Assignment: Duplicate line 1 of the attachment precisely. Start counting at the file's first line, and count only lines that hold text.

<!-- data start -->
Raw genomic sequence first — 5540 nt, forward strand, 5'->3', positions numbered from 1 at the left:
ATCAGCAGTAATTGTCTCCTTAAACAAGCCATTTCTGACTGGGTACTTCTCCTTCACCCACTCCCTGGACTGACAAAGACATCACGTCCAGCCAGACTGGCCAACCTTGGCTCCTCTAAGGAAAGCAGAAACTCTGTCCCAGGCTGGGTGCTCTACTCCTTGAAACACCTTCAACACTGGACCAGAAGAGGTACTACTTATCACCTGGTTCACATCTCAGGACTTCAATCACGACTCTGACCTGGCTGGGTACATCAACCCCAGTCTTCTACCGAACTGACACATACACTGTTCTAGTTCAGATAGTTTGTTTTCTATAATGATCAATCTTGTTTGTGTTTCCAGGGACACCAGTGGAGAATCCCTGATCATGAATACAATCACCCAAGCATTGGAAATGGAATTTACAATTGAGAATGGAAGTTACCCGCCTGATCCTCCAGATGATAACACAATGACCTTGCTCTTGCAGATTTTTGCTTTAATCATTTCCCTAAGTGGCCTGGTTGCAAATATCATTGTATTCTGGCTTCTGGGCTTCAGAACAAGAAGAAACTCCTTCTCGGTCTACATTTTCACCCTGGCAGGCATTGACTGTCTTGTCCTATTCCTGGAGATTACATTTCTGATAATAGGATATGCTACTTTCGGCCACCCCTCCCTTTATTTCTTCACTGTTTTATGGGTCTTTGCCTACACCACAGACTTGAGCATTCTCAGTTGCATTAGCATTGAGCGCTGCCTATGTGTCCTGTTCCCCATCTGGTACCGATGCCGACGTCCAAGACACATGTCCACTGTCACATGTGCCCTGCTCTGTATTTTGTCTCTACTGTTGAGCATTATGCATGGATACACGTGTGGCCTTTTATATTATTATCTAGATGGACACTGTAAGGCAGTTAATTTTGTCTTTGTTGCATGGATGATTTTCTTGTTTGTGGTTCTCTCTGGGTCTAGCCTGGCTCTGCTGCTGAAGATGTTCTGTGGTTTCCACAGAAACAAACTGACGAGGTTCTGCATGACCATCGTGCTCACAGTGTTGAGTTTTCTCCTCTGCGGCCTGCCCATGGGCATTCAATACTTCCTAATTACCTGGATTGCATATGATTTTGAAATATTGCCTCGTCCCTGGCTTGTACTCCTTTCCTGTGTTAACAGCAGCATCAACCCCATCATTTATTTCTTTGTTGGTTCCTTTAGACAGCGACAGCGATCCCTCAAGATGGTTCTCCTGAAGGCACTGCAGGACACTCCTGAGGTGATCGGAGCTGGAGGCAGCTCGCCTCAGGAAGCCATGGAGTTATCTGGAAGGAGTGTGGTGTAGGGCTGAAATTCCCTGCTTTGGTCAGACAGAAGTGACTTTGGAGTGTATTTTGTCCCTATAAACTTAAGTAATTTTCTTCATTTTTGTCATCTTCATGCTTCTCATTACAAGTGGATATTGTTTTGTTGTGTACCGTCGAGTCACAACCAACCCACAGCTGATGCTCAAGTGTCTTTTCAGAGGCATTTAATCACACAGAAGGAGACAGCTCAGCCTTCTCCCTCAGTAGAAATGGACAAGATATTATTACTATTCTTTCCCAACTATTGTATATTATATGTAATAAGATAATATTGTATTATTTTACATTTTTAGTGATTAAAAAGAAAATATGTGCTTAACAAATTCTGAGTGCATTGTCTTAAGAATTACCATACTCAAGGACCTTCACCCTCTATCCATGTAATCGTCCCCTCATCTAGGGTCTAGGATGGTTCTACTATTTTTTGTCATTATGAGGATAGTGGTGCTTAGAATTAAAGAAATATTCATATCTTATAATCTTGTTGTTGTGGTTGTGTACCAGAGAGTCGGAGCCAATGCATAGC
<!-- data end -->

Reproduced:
Raw genomic sequence first — 5540 nt, forward strand, 5'->3', positions numbered from 1 at the left: